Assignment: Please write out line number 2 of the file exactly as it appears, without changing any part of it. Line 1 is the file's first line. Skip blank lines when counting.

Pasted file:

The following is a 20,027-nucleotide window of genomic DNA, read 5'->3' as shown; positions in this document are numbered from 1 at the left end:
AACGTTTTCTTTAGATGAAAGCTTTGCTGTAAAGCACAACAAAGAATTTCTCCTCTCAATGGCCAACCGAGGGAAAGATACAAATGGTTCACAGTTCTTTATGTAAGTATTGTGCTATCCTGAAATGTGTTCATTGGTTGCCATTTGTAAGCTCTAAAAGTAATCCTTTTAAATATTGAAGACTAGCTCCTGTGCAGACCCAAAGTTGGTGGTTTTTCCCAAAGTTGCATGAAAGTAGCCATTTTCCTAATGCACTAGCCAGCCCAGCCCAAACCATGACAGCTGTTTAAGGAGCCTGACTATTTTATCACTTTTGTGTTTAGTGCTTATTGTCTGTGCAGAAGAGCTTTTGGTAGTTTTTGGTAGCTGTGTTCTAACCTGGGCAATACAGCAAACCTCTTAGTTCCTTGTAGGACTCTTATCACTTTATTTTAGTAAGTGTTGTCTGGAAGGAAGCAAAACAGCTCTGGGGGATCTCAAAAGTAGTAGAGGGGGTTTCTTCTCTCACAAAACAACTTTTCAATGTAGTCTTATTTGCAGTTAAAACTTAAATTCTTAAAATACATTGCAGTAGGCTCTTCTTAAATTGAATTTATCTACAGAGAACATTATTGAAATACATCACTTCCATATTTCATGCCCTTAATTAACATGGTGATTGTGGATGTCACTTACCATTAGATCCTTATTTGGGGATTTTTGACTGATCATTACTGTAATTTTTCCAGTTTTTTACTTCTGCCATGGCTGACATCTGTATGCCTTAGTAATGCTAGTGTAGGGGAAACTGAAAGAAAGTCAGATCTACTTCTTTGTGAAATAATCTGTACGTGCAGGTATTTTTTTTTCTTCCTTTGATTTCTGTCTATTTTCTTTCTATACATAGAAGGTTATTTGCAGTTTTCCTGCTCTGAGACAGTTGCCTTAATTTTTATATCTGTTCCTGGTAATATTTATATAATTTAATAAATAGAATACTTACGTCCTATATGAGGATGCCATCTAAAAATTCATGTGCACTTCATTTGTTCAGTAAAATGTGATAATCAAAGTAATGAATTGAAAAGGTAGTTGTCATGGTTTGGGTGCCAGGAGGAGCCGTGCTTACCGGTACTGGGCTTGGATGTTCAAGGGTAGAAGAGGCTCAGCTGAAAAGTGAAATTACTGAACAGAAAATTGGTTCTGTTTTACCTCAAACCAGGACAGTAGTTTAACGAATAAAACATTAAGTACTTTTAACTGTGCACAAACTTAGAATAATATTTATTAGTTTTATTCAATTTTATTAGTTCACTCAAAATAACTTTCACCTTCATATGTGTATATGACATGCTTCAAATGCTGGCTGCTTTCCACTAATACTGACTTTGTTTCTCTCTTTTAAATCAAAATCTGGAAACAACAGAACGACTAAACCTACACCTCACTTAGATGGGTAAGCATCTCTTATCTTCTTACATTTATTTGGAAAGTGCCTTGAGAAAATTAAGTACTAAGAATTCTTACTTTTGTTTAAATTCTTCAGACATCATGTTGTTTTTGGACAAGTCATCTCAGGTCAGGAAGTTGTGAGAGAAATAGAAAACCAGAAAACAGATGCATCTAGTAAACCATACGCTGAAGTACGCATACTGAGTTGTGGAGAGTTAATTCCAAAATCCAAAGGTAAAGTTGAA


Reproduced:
AACGTTTTCTTTAGATGAAAGCTTTGCTGTAAAGCACAACAAAGAATTTCTCCTCTCAATGGCCAACCGAGGGAAAGATACAAATGGTTCACAGTTCTTTATGTAAGTATTGTGCTATCCTGAAATGTGTTCATTGGTTGCCATTTGTAAGCTCTAAAAGTAATCCTTTTAAATATTGAAGACTAGCTCCTGTGCAGACCCAAAGTTGGTGGTTTTTCCCAAAGTTGCATGAAAGTAGCCATTTTCCTAATGCACTAGCCAGCCCAGCCCAAACCATGACAGCTGTTTAAGGAGCCTGACTATTTTATCACTTTTGTGTTTAGTGCTTATTGTCTGTGCAGAAGAGCTTTTGGTAGTTTTTGGTAGCTGTGTTCTAACCTGGGCAATACAGCAAACCTCTTAGTTCCTTGTAGGACTCTTATCACTTTATTTTAGTAAGTGTTGTCTGGAAGGAAGCAAAACAGCTCTGGGGGATCTCAAAAGTAGTAGAGGGGGTTTCTTCTCTCACAAAACAACTTTTCAATGTAGTCTTATTTGCAGTTAAAACTTAAATTCTTAAAATACATTGCAGTAGGCTCTTCTTAAATTGAATTTATCTACAGAGAACATTATTGAAATACATCACTTCCATATTTCATGCCCTTAATTAACATGGTGATTGTGGATGTCACTTACCATTAGATCCTTATTTGGGGATTTTTGACTGATCATTACTGTAATTTTTCCAGTTTTTTACTTCTGCCATGGCTGACATCTGTATGCCTTAGTAATGCTAGTGTAGGGGAAACTGAAAGAAAGTCAGATCTACTTCTTTGTGAAATAATCTGTACGTGCAGGTATTTTTTTTTCTTCCTTTGATTTCTGTCTATTTTCTTTCTATACATAGAAGGTTATTTGCAGTTTTCCTGCTCTGAGACAGTTGCCTTAATTTTTATATCTGTTCCTGGTAATATTTATATAATTTAATAAATAGAATACTTACGTCCTATATGAGGATGCCATCTAAAAATTCATGTGCACTTCATTTGTTCAGTAAAATGTGATAATCAAAGTAATGAATTGAAAAGGTAGTTGTCATGGTTTGGGTGCCAGGAGGAGCCGTGCTTACCGGTACTGGGCTTGGATGTTCAAGGGTAGAAGAGGCTCAGCTGAAAAGTGAAATTACTGAACAGAAAATTGGTTCTGTTTTACCTCAAACCAGGACAGTAGTTTAACGAATAAAACATTAAGTACTTTTAACTGTGCACAAACTTAGAATAATATTTATTAGTTTTATTCAATTTTATTAGTTCACTCAAAATAACTTTCACCTTCATATGTGTATATGACATGCTTCAAATGCTGGCTGCTTTCCACTAATACTGACTTTGTTTCTCTCTTTTAAATCAAAATCTGGAAACAACAGAACGACTAAACCTACACCTCACTTAGATGGGTAAGCATCTCTTATCTTCTTACATTTATTTGGAAAGTGCCTTGAGAAAATTAAGTACTAAGAATTCTTACTTTTGTTTAAATTCTTCAGACATCATGTTGTTTTTGGACAAGTCATCTCAGGTCAGGAAGTTGTGAGAGAAATAGAAAACCAGAAAACAGATGCATCTAGTAAACCATACGCTGAAGTACGCATACTGAGTTGTGGAGAGTTAATTCCAAAATCCAAAGGTAAAGTTGAA